Saturday, 31 December 2011

Uses for animal entrails

For 7% of my life I've been a Ford Cougar driver. Well not exclusively I have driven a considerable amount of other vehicles in the 7% period of Cougar ownership, often for many miles and in other countries. Anyway I'm now not sure what to do next, how likely am I to stretch that unexpected 7% up and into double figures? I suppose I could by simply doing nothing and working out some rough calculations. I check my red top horoscopes, flayed animal entrails, tea leaf markings and Autotrader pages but the bright light of imparted wisdom still fails to shine on me.

Life makes sense

She was thinking of it as now (well not today because it was in the past right now) and how it had been the best day of her life. A simple, an easy and a best ever day. No love, no romance, no flowers, no proper sunshine, singsongs or chattering but just the best day. A day spent on her own, on her own terms, in her her own time. In fact it was less than a day because that was the way it worked out. Less than a day, mere hours and still the best day of her life. Not even twelve hours come to think of it, just a perfect flurry of the preening and pictures, reflections and glimpses squashed up like a crazy slide show and compressed into a wonderful presentation, only for her eyes. So short, so long, so parallel to everything and yet so out of step. Metaphysically magical. She stopped and caught that thought, the best thing ever but somehow short (in time) but so deep in experience. Really all the measures we use here are wrong. Stupid priests, scientists and explorers who fail to catch the reality of reality. We see through the wrong end of some cosmic telescope, trained on silly and unimportant things that we have been badly educated to value, all magnified by a cruel emphasis on time. But take that time element out and just see things for what they are, running, crawling, lumbering along and onwards outside of time's boundary. What a strange and open freedom that is. Life makes more sense, eternity is far less of a pressure to plan to fill and all lifetimes however rich or barren are removed from disappointment. Time is over. “Now”, she said to herself, “I can relax and simply await that next moment.”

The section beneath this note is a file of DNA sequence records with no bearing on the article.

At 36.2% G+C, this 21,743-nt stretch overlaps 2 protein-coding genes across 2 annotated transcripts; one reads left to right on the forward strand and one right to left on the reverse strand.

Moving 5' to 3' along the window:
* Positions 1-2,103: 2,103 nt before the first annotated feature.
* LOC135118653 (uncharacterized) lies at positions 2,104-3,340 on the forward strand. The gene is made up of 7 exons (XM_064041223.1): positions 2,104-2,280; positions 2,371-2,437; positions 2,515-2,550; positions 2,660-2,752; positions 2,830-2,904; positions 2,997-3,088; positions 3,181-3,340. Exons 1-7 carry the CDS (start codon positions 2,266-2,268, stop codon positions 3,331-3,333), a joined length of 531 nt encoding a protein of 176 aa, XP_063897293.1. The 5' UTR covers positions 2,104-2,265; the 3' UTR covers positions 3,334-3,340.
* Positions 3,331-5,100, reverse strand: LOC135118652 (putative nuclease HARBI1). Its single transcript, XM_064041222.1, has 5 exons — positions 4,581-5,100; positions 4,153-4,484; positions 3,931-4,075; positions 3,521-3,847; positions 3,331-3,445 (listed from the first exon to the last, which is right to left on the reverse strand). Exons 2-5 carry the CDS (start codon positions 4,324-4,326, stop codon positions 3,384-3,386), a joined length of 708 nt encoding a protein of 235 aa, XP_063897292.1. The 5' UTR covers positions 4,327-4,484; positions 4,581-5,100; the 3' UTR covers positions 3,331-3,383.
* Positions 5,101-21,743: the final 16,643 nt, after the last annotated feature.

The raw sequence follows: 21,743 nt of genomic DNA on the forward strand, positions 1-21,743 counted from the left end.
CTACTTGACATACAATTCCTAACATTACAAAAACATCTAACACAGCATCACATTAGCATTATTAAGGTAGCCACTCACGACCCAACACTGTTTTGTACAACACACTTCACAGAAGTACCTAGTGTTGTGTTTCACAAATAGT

Friday, 23 December 2011

Happy Christmas and don't drink...

...and drive, well not very much anyway, a better Christmas for all concerned will be the likely result. Currently I've been driving on the opposite side of the road and not in a Cougar, that won't last however because in a few days I won't be here in sunny/cloudy/warm/nice Portugal, I'll be back in the UK. Anyway if you've stumbled upon this, fair enough, seasons greetings to you and I'll try to do better next year.

Sunday, 11 December 2011

Watching TV

Sometimes I'll watch a film or a football match on TV not because I'm particularly interested in it but because I know that my son is watching it and he's not here. Maybe that seems like an odd thing to do, maybe it is, it just feels good. TV pulls things apart, corrupts and makes folks lazy or so they say, at other times it also makes you feel less alone.

Wednesday, 7 December 2011


After we had eaten the pheasant the farmer's wife wife produced a warm, home baked sponge that was topped with fresh peaches, sliced and juicy. It was a glowing, delicious moment and none of us could believe our luck. Here we were, rescued from the wilderness and now dining in some style. Our fatigue, minor injuries and the disappointment of our failure to find the passage was temporarily suspended. I sat back in the old wooden Captain's chair and couldn't help but grin across the table at my fellow travellers. The farmer's wife then began to clear the table, we all began to help, chatting, laughing and satisfied.

There was a full moon that night and I glanced out of the dining room window. I could see right across the fields and there in the near distance I could now make out a figure, it looked like the farmer. The moonlight was picking him out like a searchlight, he was standing over something, a shape on the ground. As my eyes grew accustomed to the scene and distance it became clear that he was bending down examining the carcass of a red deer.